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Comparing FCC and Ofcom NOI's on MillimeterWave Mobile

On October 17, 2014 FCC released a Notice of Inquiry on “Use of Spectrum Bands Above 24 GHz For Mobile Radio Services”, Docket 14-177. On January 16, 2015 its UK counterpart, Ofcom, released a Call for Input on “Spectrum above 6 GHz for future mobile communications”. These two documents are nearly simultaneous and cover almost the same area. They provide a good opportunity to study differences between FCC and Ofcom and their approaches with dealing with the public in proceedings subject to public comment.

Readers may recall that we have previously commented that FCC’s NOIs and NPRM’s had too many questions and that the questions were poorly organized. We even pointed out that the controversial net neutrality NPRM had a grand total of 345 questions by our count. Did this high number illuminate things and remove ambiguity. I think few would say so.

But in our previous exempts of Ofcom request for comments and Industry Canada requests, we never had a comparison between 2 documents on the same topic that were nearly simultaneous. Now we do!

As we pointed out previously, the FCC NOI has 176 questions scattered throughout the NOI and not numbered in any way. They range from good questions like “To that end, how essential is global harmonization of technical and regulatory requirements to the success of advanced mobile services?” to truly bizarre/voyeuristic questions like “What does industry see as the leading design for ICs that should be used in equipment for frequencies above 24 GHz? “ - exactly what does IC design have to do with spectrum management decisions? But then again, there is the super odd pair of questions: ”What maximum transmit power and/or EIRP limits would be appropriate for mobile services in the mmW bands? Is the +55 dBW EIRP limit currently applicable in the 27.5-28.35 GHz band and 39 GHz band appropriate?” (For non-techies, apparently like the author of this question, “55 dBW” is 316,227 W in more familiar terms. 55 dBW is a reasonable power for a fixed antenna at the top of a tower pointing a narrow beam at another antenna off in the distance, it is an absurd amount of power for a handheld device both in terms of safety to the user and battery power - considering the limited antenna gain possible in a handheld unit. If I worked on the 8th Fl. I would ask how did this crazy question ever get into the NOI where it discredits the FCC as the “expert agency in spectrum management”.)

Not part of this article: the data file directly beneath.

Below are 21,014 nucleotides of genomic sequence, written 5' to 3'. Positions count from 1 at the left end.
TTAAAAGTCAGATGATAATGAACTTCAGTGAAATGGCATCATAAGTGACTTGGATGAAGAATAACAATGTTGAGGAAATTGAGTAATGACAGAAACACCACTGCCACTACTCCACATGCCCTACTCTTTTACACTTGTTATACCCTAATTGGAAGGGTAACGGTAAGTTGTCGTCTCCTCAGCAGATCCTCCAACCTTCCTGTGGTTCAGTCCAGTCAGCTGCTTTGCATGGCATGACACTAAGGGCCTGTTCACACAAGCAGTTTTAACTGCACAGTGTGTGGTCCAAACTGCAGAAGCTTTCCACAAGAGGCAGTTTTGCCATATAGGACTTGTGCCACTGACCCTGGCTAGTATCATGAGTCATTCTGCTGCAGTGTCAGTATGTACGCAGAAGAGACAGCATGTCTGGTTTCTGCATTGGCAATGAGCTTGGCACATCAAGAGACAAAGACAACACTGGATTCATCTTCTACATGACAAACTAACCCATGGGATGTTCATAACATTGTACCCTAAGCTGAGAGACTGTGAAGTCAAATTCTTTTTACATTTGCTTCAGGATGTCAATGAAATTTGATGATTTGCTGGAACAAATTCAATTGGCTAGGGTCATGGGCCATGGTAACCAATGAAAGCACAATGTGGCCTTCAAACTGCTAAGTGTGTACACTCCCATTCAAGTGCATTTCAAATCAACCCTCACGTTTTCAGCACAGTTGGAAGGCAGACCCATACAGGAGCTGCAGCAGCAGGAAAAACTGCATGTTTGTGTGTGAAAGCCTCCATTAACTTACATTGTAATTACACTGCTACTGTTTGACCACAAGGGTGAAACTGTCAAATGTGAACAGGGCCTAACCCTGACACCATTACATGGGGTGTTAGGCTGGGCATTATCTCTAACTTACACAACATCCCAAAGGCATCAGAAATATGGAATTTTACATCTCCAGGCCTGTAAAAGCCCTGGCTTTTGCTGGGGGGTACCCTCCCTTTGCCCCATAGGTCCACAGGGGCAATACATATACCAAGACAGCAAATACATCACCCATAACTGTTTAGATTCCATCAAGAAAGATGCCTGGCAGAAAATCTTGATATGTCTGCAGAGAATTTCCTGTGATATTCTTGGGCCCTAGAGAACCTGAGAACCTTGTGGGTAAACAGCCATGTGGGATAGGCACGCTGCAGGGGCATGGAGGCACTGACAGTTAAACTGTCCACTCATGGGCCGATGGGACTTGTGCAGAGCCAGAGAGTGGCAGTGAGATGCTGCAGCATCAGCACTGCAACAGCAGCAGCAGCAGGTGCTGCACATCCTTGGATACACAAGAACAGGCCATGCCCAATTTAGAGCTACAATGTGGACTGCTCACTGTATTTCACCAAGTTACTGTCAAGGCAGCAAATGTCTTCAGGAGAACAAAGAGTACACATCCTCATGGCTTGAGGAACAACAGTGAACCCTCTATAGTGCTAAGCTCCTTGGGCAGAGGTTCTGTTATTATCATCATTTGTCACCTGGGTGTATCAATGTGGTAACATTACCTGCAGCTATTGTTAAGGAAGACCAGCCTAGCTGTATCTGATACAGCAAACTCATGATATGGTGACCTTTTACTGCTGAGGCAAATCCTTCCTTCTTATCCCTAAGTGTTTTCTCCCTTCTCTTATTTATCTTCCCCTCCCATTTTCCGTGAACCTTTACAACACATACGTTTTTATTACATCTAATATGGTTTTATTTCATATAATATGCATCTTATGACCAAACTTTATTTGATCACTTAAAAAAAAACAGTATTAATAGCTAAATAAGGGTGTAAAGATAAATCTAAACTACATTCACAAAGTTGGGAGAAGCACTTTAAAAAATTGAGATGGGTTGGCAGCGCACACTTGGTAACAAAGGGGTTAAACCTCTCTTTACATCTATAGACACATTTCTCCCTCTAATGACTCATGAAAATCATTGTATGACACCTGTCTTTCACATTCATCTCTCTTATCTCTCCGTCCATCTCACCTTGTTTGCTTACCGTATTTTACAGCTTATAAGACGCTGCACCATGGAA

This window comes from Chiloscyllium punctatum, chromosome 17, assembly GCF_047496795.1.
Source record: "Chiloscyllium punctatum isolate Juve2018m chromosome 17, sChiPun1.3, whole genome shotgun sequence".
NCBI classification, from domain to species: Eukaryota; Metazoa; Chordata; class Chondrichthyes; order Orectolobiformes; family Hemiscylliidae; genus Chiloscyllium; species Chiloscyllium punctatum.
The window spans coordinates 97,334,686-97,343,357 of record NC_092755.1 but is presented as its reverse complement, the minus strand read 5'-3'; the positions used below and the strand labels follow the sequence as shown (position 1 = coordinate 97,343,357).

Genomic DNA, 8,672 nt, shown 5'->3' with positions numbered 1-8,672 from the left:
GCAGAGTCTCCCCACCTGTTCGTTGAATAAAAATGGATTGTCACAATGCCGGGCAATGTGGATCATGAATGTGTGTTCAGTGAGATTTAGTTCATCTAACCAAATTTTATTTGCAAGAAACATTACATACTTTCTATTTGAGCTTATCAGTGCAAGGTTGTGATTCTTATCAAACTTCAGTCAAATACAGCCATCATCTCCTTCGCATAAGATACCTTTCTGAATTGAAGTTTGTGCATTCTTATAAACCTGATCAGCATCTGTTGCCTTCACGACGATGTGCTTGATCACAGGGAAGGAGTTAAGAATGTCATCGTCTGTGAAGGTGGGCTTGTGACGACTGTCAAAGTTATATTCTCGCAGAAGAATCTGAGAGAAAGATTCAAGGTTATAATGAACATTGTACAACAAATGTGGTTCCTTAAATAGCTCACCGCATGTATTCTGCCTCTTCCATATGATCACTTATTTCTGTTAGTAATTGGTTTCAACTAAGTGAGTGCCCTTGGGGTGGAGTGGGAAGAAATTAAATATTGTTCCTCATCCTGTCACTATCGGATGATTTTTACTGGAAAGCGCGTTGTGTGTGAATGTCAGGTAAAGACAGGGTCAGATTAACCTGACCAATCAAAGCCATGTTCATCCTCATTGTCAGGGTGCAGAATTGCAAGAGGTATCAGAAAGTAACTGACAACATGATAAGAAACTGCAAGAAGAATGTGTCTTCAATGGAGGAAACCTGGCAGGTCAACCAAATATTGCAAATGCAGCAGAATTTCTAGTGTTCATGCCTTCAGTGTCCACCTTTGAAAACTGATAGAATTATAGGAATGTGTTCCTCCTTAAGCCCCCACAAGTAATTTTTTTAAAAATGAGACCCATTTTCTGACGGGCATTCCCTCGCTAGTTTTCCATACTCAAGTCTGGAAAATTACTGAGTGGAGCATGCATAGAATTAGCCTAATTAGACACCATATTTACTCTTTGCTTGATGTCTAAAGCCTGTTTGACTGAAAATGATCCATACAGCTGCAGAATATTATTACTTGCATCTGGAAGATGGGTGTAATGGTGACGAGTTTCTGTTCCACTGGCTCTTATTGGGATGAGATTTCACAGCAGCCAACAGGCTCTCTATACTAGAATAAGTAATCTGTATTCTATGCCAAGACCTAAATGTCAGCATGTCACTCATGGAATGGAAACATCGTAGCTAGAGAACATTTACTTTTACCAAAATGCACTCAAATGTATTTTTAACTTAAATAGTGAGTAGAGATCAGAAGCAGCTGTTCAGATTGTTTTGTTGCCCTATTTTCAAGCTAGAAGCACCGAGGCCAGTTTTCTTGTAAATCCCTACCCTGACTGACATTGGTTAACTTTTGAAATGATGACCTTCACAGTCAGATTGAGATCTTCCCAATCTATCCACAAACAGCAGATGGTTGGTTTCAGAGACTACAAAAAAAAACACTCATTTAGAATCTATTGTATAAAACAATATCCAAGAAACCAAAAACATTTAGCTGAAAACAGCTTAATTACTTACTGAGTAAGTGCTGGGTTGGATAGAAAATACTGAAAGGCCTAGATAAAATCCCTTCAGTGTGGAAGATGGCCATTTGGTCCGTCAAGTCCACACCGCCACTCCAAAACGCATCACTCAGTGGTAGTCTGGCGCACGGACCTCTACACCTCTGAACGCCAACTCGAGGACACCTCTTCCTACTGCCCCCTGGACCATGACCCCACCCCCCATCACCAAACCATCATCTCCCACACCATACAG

By contrast, Ofcom only asks 14 questions. They are each repeated twice: first in the context of a discussion on a general topic, and then they are grouped together at the end in Annex 4 on p. 24-25. How civilized! Here is an example of discussion followed by a clear question, readily identified due to its gray brackgound:

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